PHILADELPHIA - Millions more Americans can get a COVID-19 booster and choose a different company’s vaccine for that next shot, federal health officials said Thursday.
"I am very interested in the booster," says South Jersey teacher Nancy O’Neill. Now, that the CDC signed off on the J&J and Moderna boosters and mixing and matching vaccines, O’Neill says she’s in.
"I’m ready and I feel like we need to protect each other," says O’Neill.
Other people say they’re not sure that a booster is necessary just yet.
"I’m just waiting for all the answers to come through," says Brian Jenkins, of Collingswood, New Jersey.
While health experts agree that all three shots remain highly effective in preventing hospitalization and death, many believe booster shots can’t hurt. They especially help people over the age of 65, the immunocompromised, people who work in high-risk settings, and anyone who received the J&J vaccine.
Next question: which booster to choose?
"I am a big fan of the mix-and-match approach," says Jason Gallagher, a Clinical Professor at Temple University School of Pharmacy.
Gallagher says he initially received the J&J shot. Then, last spring, he decided to boost himself with a dose of the Pfizer vaccine as the Delta variant took hold. Looking back, he’s glad he did.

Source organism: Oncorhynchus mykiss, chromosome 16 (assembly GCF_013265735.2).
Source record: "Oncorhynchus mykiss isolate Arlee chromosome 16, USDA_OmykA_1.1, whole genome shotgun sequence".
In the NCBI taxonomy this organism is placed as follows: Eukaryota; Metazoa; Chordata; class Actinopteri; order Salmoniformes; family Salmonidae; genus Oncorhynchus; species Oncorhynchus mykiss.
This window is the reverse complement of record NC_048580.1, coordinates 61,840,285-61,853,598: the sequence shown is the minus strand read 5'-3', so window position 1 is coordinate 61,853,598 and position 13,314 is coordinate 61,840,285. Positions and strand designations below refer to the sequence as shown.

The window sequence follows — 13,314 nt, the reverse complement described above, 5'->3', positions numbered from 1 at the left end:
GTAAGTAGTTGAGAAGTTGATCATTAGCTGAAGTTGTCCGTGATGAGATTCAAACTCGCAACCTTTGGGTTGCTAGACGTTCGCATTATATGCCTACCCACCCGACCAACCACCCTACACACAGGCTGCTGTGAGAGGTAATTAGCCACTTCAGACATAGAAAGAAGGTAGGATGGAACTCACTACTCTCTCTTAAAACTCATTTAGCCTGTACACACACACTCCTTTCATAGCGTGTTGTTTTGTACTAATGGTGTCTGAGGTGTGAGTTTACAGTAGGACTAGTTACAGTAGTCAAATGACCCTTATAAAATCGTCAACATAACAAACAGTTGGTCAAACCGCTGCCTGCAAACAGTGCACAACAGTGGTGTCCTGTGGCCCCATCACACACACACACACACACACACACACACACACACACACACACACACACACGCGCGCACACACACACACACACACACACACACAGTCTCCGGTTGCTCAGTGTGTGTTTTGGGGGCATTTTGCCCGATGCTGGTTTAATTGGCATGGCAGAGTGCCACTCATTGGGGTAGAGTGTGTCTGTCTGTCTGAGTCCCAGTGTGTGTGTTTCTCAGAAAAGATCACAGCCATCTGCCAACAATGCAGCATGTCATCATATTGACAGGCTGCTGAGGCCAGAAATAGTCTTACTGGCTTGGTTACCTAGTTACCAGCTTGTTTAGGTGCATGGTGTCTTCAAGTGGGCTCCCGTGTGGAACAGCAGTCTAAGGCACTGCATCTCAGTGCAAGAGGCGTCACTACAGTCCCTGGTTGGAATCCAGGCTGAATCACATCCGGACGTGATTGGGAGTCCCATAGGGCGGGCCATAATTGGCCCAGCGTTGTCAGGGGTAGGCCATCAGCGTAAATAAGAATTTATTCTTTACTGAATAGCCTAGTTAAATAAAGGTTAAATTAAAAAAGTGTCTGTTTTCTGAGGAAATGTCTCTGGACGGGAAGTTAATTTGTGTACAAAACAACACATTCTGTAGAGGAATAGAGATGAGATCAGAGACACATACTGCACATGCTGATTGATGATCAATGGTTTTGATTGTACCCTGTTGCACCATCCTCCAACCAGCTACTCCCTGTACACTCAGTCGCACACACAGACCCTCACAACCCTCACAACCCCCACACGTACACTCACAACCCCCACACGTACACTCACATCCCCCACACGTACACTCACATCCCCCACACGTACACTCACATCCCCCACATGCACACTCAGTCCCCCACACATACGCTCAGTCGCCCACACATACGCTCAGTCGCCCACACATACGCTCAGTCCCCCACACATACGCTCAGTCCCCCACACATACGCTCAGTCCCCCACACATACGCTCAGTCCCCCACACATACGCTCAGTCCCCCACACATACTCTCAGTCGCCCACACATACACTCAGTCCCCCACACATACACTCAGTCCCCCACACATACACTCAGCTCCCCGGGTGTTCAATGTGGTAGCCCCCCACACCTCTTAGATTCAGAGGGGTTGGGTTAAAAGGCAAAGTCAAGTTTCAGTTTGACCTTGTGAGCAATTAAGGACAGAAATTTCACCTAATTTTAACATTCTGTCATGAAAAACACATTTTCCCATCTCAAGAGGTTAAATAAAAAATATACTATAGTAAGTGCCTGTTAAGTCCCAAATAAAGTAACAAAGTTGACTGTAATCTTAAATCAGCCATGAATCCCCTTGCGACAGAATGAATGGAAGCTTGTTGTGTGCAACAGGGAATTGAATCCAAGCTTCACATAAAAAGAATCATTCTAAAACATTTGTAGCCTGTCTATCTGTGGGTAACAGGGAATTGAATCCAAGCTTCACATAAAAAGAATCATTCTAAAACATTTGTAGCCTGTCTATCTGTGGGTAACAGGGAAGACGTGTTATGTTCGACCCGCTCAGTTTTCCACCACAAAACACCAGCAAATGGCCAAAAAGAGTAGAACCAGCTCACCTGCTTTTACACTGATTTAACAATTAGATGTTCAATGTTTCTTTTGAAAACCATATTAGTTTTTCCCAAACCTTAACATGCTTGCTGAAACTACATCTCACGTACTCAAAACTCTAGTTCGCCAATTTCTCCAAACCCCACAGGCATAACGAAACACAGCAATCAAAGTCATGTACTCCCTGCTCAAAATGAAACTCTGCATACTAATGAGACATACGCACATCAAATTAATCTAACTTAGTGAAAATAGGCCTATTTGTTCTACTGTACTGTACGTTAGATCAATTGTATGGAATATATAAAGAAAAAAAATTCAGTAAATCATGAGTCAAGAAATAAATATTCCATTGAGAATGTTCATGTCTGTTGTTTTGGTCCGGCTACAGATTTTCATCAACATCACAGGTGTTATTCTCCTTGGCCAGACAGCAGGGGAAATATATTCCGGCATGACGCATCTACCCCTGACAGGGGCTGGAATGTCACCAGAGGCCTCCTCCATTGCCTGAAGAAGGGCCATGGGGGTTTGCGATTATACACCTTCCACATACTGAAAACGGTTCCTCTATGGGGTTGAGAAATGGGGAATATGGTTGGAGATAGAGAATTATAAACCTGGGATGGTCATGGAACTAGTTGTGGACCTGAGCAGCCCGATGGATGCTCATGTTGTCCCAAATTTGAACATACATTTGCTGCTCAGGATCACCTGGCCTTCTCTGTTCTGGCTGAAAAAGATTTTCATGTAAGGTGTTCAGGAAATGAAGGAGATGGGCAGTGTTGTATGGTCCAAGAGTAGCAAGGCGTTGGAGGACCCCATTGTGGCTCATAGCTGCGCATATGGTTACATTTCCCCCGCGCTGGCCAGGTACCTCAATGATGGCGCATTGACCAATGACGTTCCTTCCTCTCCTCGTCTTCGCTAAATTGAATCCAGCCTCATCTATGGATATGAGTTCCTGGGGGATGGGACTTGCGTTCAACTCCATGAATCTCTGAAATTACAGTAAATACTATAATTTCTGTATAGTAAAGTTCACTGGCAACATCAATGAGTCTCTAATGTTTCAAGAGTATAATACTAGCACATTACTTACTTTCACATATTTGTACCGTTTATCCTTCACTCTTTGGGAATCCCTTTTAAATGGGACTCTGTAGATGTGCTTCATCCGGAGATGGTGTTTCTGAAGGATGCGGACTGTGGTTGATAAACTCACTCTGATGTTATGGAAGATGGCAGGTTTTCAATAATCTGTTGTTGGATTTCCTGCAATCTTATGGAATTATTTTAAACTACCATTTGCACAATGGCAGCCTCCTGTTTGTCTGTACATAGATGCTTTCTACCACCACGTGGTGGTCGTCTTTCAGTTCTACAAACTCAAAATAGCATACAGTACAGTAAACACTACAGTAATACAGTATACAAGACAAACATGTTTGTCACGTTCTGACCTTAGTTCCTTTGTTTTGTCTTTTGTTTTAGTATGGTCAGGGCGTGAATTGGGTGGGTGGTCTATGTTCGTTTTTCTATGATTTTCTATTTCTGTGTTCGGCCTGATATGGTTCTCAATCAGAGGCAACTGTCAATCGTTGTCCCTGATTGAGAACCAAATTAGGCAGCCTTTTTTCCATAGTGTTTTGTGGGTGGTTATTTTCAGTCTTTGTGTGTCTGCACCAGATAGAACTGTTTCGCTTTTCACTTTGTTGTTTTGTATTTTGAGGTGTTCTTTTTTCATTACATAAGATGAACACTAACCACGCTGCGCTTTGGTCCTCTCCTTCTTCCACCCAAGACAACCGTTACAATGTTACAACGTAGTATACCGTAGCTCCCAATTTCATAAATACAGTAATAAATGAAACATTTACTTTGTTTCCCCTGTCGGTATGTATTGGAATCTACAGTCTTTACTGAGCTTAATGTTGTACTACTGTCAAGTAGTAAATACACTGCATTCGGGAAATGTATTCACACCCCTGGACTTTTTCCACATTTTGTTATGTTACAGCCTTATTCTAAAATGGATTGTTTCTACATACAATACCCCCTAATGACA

"It looks like going from a first dose of Johnson & Johnson to a second dose of Pfizer or Moderna leads to a better immunological response," explains Gallagher, who says, mixing and matching is a personal choice.
"While all of these vaccines are effective and safe, there are differences between them."
If you had a reaction to or a concern about the initial shot(s) you received, you might want to consider switching to a different brand for your booster.
The decision can be overwhelming. Gallagher recommends that you talk to your doctor or pharmacist about the best option for your situation. Also, refer to CDC recommendations for details on when to get a booster shot.